• Rejection without review based on lack of adherence to EC policies.

    Reviewers usually recommend revisions if there is a chance that the manuscript can be made acceptable for publication in Exceptional Children. Manuscripts often go through three to four revisions before acceptance.

    Usually, the editors correspond with authors about reviews of their manuscripts within three months of manuscript receipt. Once a manuscript is received, the date is recorded and the submitting author is notified by email. If the authors fail to submit following the directions in the portal, the manuscript is not listed as received until the uploaded manuscript meets all requirements.

    While under review (until authors receive word of a decision from the editors of Exceptional Children), the journal has exclusive options on possible publication. The manuscript should not be submitted elsewhere during this time.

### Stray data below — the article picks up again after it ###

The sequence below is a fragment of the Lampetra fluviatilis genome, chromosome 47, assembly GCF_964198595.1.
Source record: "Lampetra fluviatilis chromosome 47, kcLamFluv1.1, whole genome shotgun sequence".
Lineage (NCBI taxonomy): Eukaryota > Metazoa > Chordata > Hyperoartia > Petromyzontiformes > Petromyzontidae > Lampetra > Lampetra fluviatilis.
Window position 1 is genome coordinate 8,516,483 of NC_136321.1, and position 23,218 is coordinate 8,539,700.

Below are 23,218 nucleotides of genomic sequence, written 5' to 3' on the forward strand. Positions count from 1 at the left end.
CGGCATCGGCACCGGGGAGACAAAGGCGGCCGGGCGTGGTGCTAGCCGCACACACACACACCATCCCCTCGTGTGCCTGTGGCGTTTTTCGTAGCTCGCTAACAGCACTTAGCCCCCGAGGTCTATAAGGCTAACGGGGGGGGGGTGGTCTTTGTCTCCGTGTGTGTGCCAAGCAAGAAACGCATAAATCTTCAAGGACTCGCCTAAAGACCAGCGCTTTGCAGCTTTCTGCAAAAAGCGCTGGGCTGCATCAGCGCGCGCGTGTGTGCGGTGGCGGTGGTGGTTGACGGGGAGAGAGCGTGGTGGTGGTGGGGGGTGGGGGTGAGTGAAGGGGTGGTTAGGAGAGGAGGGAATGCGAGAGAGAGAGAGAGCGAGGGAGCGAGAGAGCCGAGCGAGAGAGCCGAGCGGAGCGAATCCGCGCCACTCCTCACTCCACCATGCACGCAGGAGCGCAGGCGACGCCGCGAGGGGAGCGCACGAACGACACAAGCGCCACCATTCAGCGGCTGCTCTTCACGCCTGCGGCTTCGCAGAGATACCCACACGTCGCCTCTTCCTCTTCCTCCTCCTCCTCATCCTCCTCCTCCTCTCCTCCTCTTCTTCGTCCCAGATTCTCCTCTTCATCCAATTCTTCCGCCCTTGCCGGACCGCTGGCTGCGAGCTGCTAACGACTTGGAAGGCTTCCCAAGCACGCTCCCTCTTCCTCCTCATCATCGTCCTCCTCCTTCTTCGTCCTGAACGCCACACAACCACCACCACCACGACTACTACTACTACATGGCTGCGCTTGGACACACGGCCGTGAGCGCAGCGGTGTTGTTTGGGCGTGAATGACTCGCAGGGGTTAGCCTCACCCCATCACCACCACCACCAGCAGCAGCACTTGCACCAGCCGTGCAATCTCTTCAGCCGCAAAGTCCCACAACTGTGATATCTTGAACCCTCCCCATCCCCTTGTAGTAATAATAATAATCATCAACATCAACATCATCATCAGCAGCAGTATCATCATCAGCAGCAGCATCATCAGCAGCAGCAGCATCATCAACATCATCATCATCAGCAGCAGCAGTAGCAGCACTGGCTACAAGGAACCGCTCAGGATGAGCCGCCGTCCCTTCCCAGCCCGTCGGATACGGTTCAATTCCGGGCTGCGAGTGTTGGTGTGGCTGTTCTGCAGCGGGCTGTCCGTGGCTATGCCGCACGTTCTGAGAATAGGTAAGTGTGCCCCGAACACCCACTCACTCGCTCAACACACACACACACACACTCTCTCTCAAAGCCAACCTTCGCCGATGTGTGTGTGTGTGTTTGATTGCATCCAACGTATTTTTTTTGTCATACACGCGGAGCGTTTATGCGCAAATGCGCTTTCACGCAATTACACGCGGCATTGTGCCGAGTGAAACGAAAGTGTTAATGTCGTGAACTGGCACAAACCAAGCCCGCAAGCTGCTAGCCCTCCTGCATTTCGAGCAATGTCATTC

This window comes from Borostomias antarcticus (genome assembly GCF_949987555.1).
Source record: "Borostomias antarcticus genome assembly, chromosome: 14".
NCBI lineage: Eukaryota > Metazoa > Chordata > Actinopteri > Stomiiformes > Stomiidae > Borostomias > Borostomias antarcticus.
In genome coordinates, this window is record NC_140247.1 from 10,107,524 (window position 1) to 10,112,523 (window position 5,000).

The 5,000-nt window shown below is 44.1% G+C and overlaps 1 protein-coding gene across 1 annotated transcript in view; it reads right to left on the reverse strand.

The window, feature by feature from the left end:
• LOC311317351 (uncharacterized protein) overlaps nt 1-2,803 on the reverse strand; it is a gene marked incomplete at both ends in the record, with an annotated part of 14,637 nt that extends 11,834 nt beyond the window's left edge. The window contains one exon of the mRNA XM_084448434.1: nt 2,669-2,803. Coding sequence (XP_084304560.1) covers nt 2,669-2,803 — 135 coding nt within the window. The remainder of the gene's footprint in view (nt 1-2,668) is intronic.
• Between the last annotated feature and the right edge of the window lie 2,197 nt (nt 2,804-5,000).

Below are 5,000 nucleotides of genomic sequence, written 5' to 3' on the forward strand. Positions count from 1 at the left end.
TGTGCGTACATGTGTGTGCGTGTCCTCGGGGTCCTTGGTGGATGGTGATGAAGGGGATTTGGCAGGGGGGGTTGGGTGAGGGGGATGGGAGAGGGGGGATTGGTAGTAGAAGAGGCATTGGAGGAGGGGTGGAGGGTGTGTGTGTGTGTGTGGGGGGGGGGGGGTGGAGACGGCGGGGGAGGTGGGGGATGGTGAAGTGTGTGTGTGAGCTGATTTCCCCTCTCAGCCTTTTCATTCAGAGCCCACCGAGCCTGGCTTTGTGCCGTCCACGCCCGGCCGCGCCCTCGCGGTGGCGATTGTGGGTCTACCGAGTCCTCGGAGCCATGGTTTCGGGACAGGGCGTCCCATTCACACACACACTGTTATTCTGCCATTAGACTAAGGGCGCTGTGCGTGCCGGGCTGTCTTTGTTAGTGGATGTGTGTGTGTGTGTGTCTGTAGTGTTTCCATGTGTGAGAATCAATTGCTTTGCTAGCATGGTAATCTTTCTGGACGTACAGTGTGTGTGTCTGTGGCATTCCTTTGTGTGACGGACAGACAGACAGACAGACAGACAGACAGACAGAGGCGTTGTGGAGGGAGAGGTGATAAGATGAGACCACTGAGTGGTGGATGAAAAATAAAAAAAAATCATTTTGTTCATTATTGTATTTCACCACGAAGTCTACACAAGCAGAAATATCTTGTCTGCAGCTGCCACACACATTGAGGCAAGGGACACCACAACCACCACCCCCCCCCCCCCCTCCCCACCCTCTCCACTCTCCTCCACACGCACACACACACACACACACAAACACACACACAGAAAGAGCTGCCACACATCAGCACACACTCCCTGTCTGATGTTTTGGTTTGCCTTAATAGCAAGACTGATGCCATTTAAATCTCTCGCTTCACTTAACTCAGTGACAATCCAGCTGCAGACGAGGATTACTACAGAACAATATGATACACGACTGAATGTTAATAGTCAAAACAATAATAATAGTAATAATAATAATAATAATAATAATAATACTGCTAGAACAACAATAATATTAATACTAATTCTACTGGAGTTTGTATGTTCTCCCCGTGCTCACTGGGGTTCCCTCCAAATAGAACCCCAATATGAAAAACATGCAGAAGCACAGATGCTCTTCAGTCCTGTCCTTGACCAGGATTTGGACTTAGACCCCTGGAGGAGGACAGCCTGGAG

Author Responsibilities Following Publication Acceptance

    After a manuscript is accepted for publication in Exceptional Children, the authors are responsible for completing the following:

    • Acknowledging the funding agency for supported research.
    • Verifying the authenticity of all quoted material and citations and for obtaining permission from the original source for quotes in excess of 150 words or for tables or figures reproduced from published works.
    • Preparing camera-ready black and white copies of all figures included in the article.
    • Obtaining permission to reprint or adapt previously published figures, tables, and other materials.
    • Granting CEC the exclusive license to publish the article by signing the contributor agreement.